>      _data["reloads"] = _data["reloads"] + 1
>      _lock.release()
>    # This global scope code executed when execfile() run.
>    # Check that data doesn't already exist, as don't want
>    # to overwrite it if it does. This will be the case
>    # when it is copied from existing module.
>    if not globals().has_key("_lock"):
>      _lock = Lock()
>      _data = { "reloads" : 0 }
>    # Data which should always be reset on fresh import
>    # would still follow here.
>    _cache = {}
> Using execfile() on a fresh module and using __clone__() in 
> this way solves some of the problems I mentioned in my prior emails.
> First, because a fresh module is used, you don't get problems 
> with code being modified while another thread may be 
> executing in the context of the existing module that would 
> have otherwise been overwritten.
> You can selectively copy over only the data which should be 
> present in the context of the code being reconstructed. Ie., 
> you could throw away certain types of cached data.
> If the modified code had removed functions, they will not 
> show in the newly loaded module.
> The use of a method rather than an export list of data to 
> copy across, means that locks can be acquired while data is 
> being copied to prevent another thread accessing it at the same time.
> The intent with copying locks and data is that it is shared 
> between old and new modules at least for the period that any 
> existing thread may be executing in the context of the old 
> module. Because the old module will no longer be referenced 
> from the cache, once the thread executing in the context of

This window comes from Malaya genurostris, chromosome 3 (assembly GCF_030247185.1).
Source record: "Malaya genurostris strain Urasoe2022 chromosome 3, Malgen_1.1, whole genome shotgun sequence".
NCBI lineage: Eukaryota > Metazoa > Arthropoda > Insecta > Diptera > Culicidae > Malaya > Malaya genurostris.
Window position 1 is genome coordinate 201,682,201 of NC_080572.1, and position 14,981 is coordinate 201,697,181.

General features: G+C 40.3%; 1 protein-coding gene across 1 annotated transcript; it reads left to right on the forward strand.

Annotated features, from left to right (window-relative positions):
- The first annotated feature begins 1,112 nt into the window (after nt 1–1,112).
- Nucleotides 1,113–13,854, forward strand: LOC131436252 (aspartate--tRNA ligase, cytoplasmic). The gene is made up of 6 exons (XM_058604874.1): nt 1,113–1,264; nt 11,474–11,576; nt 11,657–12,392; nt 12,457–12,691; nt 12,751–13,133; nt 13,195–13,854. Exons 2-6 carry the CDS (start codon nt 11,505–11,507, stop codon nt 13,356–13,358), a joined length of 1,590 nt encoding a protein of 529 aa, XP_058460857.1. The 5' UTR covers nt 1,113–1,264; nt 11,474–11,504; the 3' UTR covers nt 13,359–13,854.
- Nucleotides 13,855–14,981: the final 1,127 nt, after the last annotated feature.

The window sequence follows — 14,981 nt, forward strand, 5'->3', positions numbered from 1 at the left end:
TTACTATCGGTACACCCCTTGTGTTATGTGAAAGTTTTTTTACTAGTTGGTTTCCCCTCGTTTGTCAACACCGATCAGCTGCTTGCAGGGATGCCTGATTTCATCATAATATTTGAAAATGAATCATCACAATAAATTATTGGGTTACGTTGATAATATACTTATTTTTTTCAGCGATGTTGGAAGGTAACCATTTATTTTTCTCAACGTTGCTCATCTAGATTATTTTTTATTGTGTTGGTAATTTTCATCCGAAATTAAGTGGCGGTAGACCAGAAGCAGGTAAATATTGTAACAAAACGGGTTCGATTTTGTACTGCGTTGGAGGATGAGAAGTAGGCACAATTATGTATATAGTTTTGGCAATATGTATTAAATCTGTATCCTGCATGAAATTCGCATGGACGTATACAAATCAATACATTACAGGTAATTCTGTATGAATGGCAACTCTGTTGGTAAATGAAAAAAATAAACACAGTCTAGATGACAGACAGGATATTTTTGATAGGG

> the old module finishes, the old module will disappear and 
> data will be exclusive to the new module.
> This does mean though that any data should really be 
> dictionaries or class instances Ie., things that can be 
> shared properly and a change through either reference is 
> reflected in the other. Eg.
>    >>> a={"a":1}
>    >>> b=a
>    >>> a
>    {'a': 1}
>    >>> b
>    {'a': 1}
>    >>> b["c"]=2
>    >>> a
>    {'a': 1, 'c': 2}
>    >>> b
>    {'a': 1, 'c': 2}
> This isn't going to work if the data were simple integers or 
> strings, as once a copy is made, a change from one module, by 
> way of assignment, isn't going to be reflected in the other.
> You could also feasibly implement fixup code in a new module 
> which would be executed upon the reload to convert data in an 
> old form to a new form, but the danger of that is that you 
> don't know whether a reload may occur for one fixup, before 
> you later change the module again and where the subsequent 
> fixup expects data in the intermediate format. If the format 
> of data is going to change drastically, you should really 
> stop Apache, load in your new code and restart. Otherwise, 
> you would have to use a variable which tracks what version 
> the data format is in and for fixup code be able to cope with 
> various older versions of data when converting to a new format.
> Anyway, interesting stuff to play with.
> --
> Graham Dumpleton (grahamd at dscpl.com.au)